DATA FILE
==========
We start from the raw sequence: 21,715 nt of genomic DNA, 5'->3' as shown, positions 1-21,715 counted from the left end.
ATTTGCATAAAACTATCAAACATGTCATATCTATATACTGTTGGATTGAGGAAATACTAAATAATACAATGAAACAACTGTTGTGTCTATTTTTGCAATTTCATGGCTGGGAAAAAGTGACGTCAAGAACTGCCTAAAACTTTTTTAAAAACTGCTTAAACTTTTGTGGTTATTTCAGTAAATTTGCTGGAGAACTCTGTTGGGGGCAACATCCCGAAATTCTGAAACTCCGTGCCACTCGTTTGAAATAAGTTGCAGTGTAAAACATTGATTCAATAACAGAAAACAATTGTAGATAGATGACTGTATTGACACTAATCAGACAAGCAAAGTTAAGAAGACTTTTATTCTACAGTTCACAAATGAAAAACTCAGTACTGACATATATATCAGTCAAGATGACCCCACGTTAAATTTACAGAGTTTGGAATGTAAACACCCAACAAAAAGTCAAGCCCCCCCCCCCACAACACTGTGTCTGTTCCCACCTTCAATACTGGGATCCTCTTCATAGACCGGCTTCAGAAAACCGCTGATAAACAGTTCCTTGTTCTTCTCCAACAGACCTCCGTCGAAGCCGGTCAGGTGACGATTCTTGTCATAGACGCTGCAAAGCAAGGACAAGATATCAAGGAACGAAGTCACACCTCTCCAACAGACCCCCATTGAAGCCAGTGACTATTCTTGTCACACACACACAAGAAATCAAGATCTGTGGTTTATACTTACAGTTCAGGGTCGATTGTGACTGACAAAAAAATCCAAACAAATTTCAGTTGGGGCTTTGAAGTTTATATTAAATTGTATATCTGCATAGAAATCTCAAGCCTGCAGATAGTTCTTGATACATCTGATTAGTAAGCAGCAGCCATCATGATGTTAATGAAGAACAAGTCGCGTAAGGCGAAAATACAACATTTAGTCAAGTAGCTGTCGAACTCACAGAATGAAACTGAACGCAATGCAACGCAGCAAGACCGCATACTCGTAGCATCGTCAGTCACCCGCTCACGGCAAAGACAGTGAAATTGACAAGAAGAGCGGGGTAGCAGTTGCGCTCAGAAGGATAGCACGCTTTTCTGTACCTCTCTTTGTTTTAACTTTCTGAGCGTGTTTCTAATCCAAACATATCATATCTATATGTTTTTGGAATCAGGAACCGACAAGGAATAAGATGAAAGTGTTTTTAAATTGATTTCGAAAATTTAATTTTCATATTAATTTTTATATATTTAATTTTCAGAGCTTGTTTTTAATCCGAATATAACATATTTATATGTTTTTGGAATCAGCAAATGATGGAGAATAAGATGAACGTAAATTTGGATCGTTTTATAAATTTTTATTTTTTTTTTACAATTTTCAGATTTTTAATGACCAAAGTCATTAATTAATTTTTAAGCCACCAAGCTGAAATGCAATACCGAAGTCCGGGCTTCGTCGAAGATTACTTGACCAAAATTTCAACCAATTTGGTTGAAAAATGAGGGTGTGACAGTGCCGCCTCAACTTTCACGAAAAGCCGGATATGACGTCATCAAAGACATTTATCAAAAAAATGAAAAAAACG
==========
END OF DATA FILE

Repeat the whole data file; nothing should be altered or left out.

We start from the raw sequence: 21,715 nt of genomic DNA, 5'->3' as shown, positions 1-21,715 counted from the left end.
ATTTGCATAAAACTATCAAACATGTCATATCTATATACTGTTGGATTGAGGAAATACTAAATAATACAATGAAACAACTGTTGTGTCTATTTTTGCAATTTCATGGCTGGGAAAAAGTGACGTCAAGAACTGCCTAAAACTTTTTTAAAAACTGCTTAAACTTTTGTGGTTATTTCAGTAAATTTGCTGGAGAACTCTGTTGGGGGCAACATCCCGAAATTCTGAAACTCCGTGCCACTCGTTTGAAATAAGTTGCAGTGTAAAACATTGATTCAATAACAGAAAACAATTGTAGATAGATGACTGTATTGACACTAATCAGACAAGCAAAGTTAAGAAGACTTTTATTCTACAGTTCACAAATGAAAAACTCAGTACTGACATATATATCAGTCAAGATGACCCCACGTTAAATTTACAGAGTTTGGAATGTAAACACCCAACAAAAAGTCAAGCCCCCCCCCCCACAACACTGTGTCTGTTCCCACCTTCAATACTGGGATCCTCTTCATAGACCGGCTTCAGAAAACCGCTGATAAACAGTTCCTTGTTCTTCTCCAACAGACCTCCGTCGAAGCCGGTCAGGTGACGATTCTTGTCATAGACGCTGCAAAGCAAGGACAAGATATCAAGGAACGAAGTCACACCTCTCCAACAGACCCCCATTGAAGCCAGTGACTATTCTTGTCACACACACACAAGAAATCAAGATCTGTGGTTTATACTTACAGTTCAGGGTCGATTGTGACTGACAAAAAAATCCAAACAAATTTCAGTTGGGGCTTTGAAGTTTATATTAAATTGTATATCTGCATAGAAATCTCAAGCCTGCAGATAGTTCTTGATACATCTGATTAGTAAGCAGCAGCCATCATGATGTTAATGAAGAACAAGTCGCGTAAGGCGAAAATACAACATTTAGTCAAGTAGCTGTCGAACTCACAGAATGAAACTGAACGCAATGCAACGCAGCAAGACCGCATACTCGTAGCATCGTCAGTCACCCGCTCACGGCAAAGACAGTGAAATTGACAAGAAGAGCGGGGTAGCAGTTGCGCTCAGAAGGATAGCACGCTTTTCTGTACCTCTCTTTGTTTTAACTTTCTGAGCGTGTTTCTAATCCAAACATATCATATCTATATGTTTTTGGAATCAGGAACCGACAAGGAATAAGATGAAAGTGTTTTTAAATTGATTTCGAAAATTTAATTTTCATATTAATTTTTATATATTTAATTTTCAGAGCTTGTTTTTAATCCGAATATAACATATTTATATGTTTTTGGAATCAGCAAATGATGGAGAATAAGATGAACGTAAATTTGGATCGTTTTATAAATTTTTATTTTTTTTTTACAATTTTCAGATTTTTAATGACCAAAGTCATTAATTAATTTTTAAGCCACCAAGCTGAAATGCAATACCGAAGTCCGGGCTTCGTCGAAGATTACTTGACCAAAATTTCAACCAATTTGGTTGAAAAATGAGGGTGTGACAGTGCCGCCTCAACTTTCACGAAAAGCCGGATATGACGTCATCAAAGACATTTATCAAAAAAATGAAAAAAACG